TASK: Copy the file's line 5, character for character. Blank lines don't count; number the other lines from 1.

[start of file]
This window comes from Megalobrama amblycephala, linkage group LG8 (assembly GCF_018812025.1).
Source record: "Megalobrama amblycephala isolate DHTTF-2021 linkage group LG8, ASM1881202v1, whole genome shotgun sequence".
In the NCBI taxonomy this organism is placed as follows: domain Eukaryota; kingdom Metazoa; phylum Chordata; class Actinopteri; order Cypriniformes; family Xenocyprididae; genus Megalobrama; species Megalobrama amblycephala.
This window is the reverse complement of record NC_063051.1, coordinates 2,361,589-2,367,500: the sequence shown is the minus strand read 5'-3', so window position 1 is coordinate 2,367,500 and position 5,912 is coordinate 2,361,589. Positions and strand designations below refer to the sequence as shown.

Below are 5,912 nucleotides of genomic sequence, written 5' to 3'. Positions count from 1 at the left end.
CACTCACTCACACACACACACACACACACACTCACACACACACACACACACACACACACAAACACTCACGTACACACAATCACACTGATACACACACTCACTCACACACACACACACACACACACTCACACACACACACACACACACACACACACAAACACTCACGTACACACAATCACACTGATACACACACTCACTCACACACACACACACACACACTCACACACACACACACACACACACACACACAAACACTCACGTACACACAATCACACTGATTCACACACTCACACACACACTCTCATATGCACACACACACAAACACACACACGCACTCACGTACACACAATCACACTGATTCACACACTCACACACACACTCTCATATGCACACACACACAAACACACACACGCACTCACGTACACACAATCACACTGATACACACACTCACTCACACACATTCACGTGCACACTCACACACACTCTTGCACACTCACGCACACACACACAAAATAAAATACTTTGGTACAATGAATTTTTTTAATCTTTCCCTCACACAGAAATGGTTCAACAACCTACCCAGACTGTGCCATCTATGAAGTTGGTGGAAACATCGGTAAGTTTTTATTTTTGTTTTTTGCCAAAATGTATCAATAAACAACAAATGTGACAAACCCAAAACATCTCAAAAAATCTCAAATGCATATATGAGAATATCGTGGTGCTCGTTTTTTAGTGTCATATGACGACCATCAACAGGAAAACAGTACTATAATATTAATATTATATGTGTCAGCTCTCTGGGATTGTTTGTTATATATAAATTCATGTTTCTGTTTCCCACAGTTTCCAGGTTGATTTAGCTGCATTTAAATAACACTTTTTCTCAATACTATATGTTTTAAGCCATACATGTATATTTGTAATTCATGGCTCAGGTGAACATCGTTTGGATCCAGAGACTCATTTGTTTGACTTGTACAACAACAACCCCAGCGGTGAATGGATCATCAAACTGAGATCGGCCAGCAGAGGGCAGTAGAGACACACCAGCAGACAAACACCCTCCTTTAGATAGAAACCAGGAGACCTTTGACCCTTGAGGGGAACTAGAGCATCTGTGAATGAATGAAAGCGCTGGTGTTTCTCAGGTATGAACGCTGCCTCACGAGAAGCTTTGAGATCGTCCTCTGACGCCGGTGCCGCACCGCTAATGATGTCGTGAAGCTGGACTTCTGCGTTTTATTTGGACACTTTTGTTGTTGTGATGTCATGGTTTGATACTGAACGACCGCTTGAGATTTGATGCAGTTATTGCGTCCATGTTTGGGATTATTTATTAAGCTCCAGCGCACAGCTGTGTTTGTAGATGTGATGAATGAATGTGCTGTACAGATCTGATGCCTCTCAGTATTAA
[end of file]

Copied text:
Below are 5,912 nucleotides of genomic sequence, written 5' to 3'. Positions count from 1 at the left end.